In one embodiment, each sweep data set contains data relating to pixels located at the intersection of specified rasters (or rows) and specified columns. Successive sweep data sets are transmitted to the sweep buffer 31 and the corresponding pixels are imaged on the print medium 20 until all ink drops specified by the source data are imaged. In other words, for each sweep of the printhead 18, sweep data (containing information regarding which pixels of which rows should be imaged with which color ink) is transmitted to the sweep buffer 31. Accordingly, the sweep data can be nozzle firing data used to control the firing of selected nozzles 19 of the printhead 18.

As will become more apparent from the following discussion, the sweep data for any particular sweep of the printhead 18 does not contain all of the data associated with the row or rows to be imaged during the associated sweep of the printhead 18. In addition, the sweep data for any particular sweep contains data relating to a firing resolution that is less than the final print resolution of the image to be printed. In this regard, some of the sweep data conventionally transmitted to the sweep buffer 31 for a particular sweep of the printhead in a conventional inkjet printer is not transmitted under the routine described herein (conventional inkjet printers being configured to fire with a firing resolution that is equal to or greater than the print resolution). Rather, some of the sweep data normally transmitted to the sweep buffer 31 for a particular sweep of the printhead in a conventional inkjet printer is skipped or, more specifically, deferred until a subsequent sweep(s) or fired on a previous sweep(s).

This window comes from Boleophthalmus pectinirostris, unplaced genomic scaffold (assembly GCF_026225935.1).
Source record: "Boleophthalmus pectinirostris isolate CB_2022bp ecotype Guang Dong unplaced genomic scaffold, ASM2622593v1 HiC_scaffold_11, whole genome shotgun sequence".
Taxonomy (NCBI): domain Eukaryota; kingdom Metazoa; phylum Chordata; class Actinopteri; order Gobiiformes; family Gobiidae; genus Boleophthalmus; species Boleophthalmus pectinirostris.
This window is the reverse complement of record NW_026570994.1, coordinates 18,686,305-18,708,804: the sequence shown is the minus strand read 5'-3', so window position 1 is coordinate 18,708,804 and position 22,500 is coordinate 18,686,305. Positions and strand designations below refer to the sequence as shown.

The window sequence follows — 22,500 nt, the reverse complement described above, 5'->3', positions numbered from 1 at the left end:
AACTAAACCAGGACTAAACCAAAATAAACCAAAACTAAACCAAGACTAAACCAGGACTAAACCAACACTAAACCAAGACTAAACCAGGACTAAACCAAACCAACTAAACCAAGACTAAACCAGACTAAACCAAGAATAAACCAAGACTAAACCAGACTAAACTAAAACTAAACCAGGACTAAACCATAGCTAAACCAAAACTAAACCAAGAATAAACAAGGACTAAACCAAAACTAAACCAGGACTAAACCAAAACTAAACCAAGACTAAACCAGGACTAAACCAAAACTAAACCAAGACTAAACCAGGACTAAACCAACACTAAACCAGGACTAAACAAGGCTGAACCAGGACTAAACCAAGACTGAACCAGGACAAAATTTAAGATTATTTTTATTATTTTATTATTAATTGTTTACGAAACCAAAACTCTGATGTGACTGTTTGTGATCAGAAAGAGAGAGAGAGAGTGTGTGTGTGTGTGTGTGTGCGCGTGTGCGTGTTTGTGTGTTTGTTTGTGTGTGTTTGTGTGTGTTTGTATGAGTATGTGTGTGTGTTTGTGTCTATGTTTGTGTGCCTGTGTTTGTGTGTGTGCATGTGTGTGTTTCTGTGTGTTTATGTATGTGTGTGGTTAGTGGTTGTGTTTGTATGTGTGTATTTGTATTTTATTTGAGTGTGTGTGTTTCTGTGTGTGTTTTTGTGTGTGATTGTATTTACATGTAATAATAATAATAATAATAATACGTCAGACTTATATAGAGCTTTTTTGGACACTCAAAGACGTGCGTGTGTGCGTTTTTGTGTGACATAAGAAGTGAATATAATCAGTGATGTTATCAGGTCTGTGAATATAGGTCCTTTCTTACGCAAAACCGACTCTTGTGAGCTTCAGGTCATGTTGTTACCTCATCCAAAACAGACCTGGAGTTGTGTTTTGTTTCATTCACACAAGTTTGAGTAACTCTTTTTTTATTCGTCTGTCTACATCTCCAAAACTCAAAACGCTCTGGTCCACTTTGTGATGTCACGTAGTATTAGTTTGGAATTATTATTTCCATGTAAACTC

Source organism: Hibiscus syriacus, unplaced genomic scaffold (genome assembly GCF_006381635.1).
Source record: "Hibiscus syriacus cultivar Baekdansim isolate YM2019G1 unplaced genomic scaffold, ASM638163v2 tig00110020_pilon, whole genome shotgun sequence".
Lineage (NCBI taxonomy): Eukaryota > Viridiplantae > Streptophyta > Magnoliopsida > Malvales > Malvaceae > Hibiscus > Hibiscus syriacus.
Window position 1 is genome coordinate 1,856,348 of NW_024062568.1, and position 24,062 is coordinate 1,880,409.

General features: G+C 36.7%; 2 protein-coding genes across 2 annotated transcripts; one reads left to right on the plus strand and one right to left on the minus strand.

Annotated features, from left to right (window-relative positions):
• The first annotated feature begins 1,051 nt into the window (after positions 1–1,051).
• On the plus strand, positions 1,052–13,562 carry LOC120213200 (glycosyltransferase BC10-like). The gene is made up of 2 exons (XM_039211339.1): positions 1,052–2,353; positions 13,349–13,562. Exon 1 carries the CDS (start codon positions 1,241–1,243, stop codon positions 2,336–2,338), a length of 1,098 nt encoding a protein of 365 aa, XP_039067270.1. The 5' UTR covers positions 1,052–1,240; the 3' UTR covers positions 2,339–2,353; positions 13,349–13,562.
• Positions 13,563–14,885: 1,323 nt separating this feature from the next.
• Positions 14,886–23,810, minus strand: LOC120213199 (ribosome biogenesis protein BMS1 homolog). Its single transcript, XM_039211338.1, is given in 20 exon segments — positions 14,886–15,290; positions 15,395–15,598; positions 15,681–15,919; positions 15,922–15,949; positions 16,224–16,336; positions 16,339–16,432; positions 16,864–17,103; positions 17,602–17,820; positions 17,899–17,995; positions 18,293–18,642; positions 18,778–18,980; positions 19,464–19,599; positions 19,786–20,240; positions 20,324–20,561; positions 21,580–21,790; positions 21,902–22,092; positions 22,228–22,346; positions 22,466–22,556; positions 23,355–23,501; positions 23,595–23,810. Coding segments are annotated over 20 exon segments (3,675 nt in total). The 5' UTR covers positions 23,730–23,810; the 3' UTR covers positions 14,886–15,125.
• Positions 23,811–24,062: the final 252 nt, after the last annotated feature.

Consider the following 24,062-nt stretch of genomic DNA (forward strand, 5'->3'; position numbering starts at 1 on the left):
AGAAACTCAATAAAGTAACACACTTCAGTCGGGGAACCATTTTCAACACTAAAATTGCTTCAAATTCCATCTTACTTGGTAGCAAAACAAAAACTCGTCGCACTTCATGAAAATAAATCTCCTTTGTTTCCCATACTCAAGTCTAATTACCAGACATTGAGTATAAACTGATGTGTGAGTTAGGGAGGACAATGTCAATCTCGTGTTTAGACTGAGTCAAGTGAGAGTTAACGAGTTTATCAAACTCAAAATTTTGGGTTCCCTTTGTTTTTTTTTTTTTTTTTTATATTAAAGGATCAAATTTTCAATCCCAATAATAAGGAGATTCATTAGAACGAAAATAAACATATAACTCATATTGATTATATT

With additional reference to FIG. 3, shown is an exemplary flow chart of the print under data resolution routine 66 according to the present invention. Alternatively, the flow chart of FIG. 3 can be thought of as depicting steps in a method implemented in the host 14. As one skilled in the art will appreciate, the print under data resolution routine 66 can alternatively be implemented in the printer 12 or another computing device with similar results.